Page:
How and where we invest in our transportation infrastructure has a major impact on growth and development patterns in the state.
Expanding roads and highways often leads to low-density auto-oriented development in suburban and exurban areas, while investing in mass transit in already developed communities can lead to urban revitalization and redevelopment — as has happened, for example, along the Hudson-Bergen Light Rail line. In general, New Jersey Future supports the maintenance of existing infrastructure over expanding capacity (a policy known as fix-it-first), as well as an equitable distribution of funding between roads and alternative forms of transportation such as mass transit and bicycle and pedestrian infrastructure. New Jersey Future is also a strong supporter of “Complete Streets,” a policy that calls for accommodating all users, not just drivers, when designing a new road or retrofitting an old one.
Raising NJ Transit fares without increasing the gas tax is unfair to transit riders and exempts drivers from paying their fair share of transportation system costs.
New Jersey is well positioned to take advantage of some emerging real-estate trends outlined in a new report, but risks its competitiveness by lagging in others.
The New Jersey Conference on the Fourth Regional Plan highlighted issues of affordability, transportation, technology, access to opportunity, and climate change.
Cities around the country are discovering that investments in transit bring economic benefits. New Jersey could take a lesson.
Can fees on shoes, tolls on sidewalks and subsidies for SUVs help solve New Jersey’s transportation funding problem?
the ForwardNJ coalition offers priorities for Transportation Trust Fund. February 2015.
New Jersey Future joins with other policy and advocacy organizations in calling for a permanent fix for the state’s broke, and broken, Transportation Trust Fund. November 2014.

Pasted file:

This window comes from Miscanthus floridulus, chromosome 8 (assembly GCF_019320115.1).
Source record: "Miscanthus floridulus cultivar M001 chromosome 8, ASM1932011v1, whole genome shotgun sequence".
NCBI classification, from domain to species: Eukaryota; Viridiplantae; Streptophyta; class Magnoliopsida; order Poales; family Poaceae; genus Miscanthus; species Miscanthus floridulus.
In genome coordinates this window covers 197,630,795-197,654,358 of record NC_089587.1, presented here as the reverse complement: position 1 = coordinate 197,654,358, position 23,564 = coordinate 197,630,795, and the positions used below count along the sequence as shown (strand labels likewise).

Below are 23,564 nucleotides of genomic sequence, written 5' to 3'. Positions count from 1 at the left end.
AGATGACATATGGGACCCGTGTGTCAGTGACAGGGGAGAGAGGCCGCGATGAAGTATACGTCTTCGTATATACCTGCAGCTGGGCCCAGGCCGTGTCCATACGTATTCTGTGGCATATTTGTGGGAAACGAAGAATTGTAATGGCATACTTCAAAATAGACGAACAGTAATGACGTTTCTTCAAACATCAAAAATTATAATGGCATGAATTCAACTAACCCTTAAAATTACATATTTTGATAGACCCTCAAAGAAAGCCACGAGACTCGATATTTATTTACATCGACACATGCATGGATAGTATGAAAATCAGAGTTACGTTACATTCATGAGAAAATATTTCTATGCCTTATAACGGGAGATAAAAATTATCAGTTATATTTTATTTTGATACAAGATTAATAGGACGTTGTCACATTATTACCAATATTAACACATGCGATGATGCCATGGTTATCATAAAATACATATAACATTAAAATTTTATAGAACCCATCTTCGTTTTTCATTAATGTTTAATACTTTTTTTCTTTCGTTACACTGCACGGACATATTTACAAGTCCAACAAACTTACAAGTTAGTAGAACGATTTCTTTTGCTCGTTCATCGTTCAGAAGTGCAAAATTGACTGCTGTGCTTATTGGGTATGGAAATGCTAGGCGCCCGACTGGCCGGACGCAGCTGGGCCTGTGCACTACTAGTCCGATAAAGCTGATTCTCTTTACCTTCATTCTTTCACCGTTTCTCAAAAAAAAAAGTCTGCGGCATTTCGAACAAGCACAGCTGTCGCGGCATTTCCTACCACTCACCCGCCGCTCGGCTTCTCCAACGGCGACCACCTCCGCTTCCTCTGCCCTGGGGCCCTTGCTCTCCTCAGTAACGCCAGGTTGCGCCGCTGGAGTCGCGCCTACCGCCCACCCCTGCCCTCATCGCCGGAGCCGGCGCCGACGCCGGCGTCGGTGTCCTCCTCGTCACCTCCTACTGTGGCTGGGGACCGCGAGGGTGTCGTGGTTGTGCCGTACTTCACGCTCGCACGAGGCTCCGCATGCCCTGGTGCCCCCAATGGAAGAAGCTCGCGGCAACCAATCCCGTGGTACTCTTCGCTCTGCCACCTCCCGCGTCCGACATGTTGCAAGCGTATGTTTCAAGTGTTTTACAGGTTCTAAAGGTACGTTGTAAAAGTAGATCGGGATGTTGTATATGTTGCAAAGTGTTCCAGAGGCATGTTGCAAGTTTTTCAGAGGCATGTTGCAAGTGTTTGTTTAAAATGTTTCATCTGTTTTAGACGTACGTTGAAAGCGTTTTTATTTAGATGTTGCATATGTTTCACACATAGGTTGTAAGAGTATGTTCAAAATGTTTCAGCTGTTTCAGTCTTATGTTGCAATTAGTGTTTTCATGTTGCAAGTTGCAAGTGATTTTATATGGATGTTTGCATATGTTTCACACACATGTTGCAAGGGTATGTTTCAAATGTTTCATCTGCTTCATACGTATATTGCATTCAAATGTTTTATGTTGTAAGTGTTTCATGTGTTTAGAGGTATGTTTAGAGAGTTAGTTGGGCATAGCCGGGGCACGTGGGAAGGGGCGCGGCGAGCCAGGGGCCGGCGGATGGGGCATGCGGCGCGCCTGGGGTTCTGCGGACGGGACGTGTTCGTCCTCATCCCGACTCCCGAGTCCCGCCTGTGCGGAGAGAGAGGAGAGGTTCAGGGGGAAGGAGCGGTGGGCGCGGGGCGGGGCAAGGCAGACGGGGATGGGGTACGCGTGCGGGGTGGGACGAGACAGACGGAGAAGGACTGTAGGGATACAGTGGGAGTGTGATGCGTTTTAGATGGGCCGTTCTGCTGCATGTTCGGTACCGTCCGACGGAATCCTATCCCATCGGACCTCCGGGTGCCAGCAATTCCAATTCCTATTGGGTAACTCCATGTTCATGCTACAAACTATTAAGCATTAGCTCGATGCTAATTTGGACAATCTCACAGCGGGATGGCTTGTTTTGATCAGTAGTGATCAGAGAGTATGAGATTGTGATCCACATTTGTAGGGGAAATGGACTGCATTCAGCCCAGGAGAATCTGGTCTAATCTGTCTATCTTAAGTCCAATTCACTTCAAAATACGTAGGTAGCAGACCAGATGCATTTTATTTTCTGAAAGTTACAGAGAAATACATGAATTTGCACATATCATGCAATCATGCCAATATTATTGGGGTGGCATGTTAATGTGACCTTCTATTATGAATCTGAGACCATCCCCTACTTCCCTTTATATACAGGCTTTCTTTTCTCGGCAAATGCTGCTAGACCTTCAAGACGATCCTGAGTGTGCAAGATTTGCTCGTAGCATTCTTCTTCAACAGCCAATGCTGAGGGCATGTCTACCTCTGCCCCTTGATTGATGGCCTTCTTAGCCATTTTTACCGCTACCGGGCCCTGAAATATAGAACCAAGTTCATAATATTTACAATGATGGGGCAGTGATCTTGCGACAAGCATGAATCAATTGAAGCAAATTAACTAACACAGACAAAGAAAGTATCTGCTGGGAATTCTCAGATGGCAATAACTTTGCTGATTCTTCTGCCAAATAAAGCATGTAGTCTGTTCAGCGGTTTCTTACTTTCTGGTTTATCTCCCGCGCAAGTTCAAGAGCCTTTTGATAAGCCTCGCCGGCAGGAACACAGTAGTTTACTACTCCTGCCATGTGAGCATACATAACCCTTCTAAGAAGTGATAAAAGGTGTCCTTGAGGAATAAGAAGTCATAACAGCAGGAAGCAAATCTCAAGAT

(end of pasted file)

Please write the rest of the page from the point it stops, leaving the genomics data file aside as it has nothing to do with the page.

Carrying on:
May 15, 2015 — NJ Transit has proposed to increase its fares an average of 9 percent, effective Oct. 1, 2015. This would be the first fare increase in five years; the last fare increase averaged 22 percent.
New Jersey has 243 transit facilities, ranging from small single-track stations to major multi-line hubs. The unique characteristics of each station, of its immediate neighborhood, and of its surrounding municipality mean that a wide variety of development strategies should be brought to bear in order to maximize each location’s potential. This report shows how data assembled by New Jersey Future can be used to make decisions on how to target various kinds of transit-oriented development efforts. September 2012.
An assessment of how comprehensively New Jersey’s Department of Transportation has implemented its Complete Streets Policy. September 2011.
Reports, Presentations and Testimony
- 05/21/2015: Proposed Fare Increases
- 05/15/2015: NJ Transit Fare Increase: An Unfair Approach to Transportation Funding
- Social Innovation and Smart Growth 9-13 (Intern Report)
- 10/01/2012 Final NJ_MAP-21_letter
- 06-15-2012: S2020 Fuels Spiral of Debt in New Jersey’s Transportation Trust Fund
- 04/02/2012: NJFuture Comments to State Planning Commission on Draft State Strategic Plan
- NJ Transit RFQ for Parking Concession 10-10
- Sheehan-Mans JOINT STATEMENT ON ARC TUNNEL
- Pocino statement on ARC 10 08 10
- ARC Information Sheet 9-10
- 04-03-2009 Letter to DEP re Global Warming Solutions Fund Rules
- 04-02-2009 Testimony re Proposed Cuts in NJ Transit Budget
- 10-04-2010 Testimony on Transportation Trust Fund ARC Tunnel
- 09-20-2010 Testimony on ARC Tunnel
- 03/30/2011: Testimony: Preserve Transit Villages in Transportation Capital Plan
- Monmouth University Poll
- ARC Support Letter to Christie 09-14-10
- Presentation: Re-Funding Transportation Trust Fund 05-11